The Great Cold Distance
ne of the most overlooked Swedish contributions to metal is songcraft. Swedish metal is known for its melodies, which have heavily influenced American metallers today. However, the Swedes have elevated melodic metal beyond mere stylistic exercise. Ever since Swedish metal came to prominence in the early '90s, its bands have gradually mastered the art of songcraft. The latest albums by Opeth, Dark Tranquillity, Darkane, and Burst all hit hard, yet have focused, sophisticated songwriting. The Swedes have helped push metal past the "thrashing in E" of the '80; Katatonia's The Great Cold Distance further moves the songwriting goalposts. The album will be sold in the metal section, but with songwriting this accomplished, it is really just music. In filling four-minute songs with substance, direction, and depth, Katatonia has few peers.
Katatonia began in 1991 as a duo in Stockholm. On their full-length debut, Dance of December Souls, Jonas Renkse and Anders Nyström offered a heavy doom/death metal hybrid, much in the vein of early Paradise Lost. Renkse injured his voice through too much harsh growling, and the band enlisted Opeth's Mikael Åkerfeldt for vocals on 1996's Brave Murder Day. Renkse returned to the microphone for Discouraged Ones, but with a new vocal style: clean, melodic singing. Over its next few albums, Katatonia added members, sped-up its tempos, and shifted towards a rock-based sound. The evolution was complete on 2003's Viva Emptiness. The album was a sleek, moody masterpiece; if The Cure's Disintegration had been a metal album (minus the keyboards), it would have been Viva Emptiness. Without a single blastbeat or screamed vocal, the album conveyed menace, longing, and vulnerability. The success of Viva Emptiness resulted in a slew of compilations and reissues, but it's been a three-year wait for new Katatonia material.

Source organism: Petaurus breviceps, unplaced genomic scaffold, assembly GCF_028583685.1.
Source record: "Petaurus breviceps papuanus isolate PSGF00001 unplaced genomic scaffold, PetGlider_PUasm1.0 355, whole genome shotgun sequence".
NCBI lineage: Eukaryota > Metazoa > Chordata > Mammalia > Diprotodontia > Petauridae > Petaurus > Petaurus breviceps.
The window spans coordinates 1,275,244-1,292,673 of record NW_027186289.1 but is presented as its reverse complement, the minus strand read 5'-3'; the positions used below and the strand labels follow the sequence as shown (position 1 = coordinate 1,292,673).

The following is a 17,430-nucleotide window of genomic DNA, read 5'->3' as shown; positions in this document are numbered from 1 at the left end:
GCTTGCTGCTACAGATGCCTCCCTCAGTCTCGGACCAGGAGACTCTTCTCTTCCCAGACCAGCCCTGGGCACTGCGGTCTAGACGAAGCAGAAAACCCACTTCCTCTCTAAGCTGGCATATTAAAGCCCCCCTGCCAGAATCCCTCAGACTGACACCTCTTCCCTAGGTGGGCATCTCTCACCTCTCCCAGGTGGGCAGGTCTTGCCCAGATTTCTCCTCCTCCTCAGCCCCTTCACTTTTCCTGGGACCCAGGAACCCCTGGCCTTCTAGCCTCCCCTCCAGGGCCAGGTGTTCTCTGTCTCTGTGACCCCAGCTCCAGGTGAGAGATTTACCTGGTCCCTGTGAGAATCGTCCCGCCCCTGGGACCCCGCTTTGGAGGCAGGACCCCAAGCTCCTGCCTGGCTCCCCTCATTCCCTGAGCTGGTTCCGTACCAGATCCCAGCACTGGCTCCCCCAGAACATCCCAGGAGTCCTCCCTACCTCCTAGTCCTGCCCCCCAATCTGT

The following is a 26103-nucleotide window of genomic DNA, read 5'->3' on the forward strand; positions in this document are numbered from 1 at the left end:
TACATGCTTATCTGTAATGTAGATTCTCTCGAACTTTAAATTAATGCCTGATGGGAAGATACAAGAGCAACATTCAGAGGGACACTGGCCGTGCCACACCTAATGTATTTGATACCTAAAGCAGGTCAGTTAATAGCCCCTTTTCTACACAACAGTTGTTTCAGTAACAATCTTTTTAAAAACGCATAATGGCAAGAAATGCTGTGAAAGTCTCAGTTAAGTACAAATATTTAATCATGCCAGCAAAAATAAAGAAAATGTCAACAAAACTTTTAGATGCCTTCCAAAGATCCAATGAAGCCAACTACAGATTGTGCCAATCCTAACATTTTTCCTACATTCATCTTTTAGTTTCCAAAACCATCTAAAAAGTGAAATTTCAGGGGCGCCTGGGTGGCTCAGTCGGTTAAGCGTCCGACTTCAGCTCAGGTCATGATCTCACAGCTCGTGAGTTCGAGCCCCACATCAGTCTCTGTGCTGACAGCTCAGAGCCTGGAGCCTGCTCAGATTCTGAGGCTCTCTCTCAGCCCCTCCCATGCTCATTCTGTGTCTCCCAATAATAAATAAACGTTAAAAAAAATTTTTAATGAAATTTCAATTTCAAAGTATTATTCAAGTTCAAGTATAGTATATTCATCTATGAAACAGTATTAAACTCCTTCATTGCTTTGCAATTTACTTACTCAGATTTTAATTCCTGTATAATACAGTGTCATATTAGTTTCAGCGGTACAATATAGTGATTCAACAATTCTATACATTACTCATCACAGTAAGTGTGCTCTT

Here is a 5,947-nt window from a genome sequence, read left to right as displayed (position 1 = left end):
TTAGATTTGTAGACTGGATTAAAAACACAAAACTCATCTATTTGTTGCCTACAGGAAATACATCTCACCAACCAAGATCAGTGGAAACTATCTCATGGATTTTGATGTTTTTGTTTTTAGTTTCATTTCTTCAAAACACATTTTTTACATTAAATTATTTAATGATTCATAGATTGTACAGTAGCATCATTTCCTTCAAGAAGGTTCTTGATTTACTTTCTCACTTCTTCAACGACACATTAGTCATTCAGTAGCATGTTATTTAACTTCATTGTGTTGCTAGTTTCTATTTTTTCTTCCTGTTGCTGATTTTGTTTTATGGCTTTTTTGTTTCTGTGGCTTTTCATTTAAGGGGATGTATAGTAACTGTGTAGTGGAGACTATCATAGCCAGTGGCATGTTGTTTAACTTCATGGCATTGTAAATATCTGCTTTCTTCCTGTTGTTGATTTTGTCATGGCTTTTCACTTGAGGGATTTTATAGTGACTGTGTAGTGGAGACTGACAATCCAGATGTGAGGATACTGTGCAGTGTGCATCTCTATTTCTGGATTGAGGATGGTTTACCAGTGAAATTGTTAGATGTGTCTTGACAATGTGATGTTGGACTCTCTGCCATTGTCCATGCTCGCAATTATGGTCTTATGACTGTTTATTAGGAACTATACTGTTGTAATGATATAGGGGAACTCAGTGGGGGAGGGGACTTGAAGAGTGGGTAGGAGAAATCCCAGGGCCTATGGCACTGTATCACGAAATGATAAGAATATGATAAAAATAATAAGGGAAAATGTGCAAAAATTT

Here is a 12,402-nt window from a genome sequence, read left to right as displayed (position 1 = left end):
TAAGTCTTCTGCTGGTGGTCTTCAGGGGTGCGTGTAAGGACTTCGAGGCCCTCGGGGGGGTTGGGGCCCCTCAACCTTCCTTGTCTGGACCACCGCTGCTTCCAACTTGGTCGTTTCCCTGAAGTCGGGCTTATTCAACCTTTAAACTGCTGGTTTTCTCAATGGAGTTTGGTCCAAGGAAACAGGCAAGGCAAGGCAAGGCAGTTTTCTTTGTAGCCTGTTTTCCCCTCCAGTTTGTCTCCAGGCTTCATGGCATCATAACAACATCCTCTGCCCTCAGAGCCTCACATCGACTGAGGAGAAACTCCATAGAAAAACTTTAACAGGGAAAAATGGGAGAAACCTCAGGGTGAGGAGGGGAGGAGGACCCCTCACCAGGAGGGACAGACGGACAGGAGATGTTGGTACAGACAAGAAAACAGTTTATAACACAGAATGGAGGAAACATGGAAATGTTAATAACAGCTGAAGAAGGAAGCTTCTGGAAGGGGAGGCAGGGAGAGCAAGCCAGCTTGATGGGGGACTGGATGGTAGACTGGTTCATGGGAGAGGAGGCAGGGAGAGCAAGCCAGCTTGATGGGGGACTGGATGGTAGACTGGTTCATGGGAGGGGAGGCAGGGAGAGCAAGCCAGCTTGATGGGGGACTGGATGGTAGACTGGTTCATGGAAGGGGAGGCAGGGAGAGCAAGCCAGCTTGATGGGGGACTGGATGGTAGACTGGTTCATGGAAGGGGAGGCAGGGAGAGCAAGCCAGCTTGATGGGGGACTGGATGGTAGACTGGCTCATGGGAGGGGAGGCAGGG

The Great Cold Distance adds oomph to the loneliness of Viva Emptiness. The haunted feeling is still there, but the riffs are bigger and heavier. It's as if Katatonia reached back into its past to reclaim some of its former doominess. Slower numbers like "Soil's Song" and "Journey through Pressure" could have been on earlier albums, but for the clean singing and sharper songwriting. With these heavier riffs, perhaps the band was thinking of live performance. Viva Emptiness was a great home listen, but given how gentle it often was, its songs might not have hit hard live. "July" will surely be a live favorite here; its bridge stacks eerie clean tones and precise, palm-muted riffs. But with the increased volume, the songs are still subtle. The magic is in the details—a pause here, a passing note there, and well-turned vocal harmonies all around. "Heartstrings" isn't a word commonly used with metal, but Katatonia knows just how to tug them. However, this tugging isn't manipulative. The lyrics are abstract and open-ended: "Mask / Your face well hidden / Keep your last words in your hand / Fold it up and open up / Time to go / Release the glow." It's nice for once not to be hit over the head by a metal album.
The grooves aren't forced, either. The drumming is relaxed and organic, and the basslines are warm and full. There's enough space between the notes, so when the dirty tones kick in, they feel that much heavier. But while these songs have force, they won't incite moshpit mayhem. The distortion isn't aggressive; it's more to bathe in, such as with Godflesh or Isis, rather than to hit people with. Those turned off by metal's testosterone, but who brook darkness in Thrice or Tool, will find much to like here.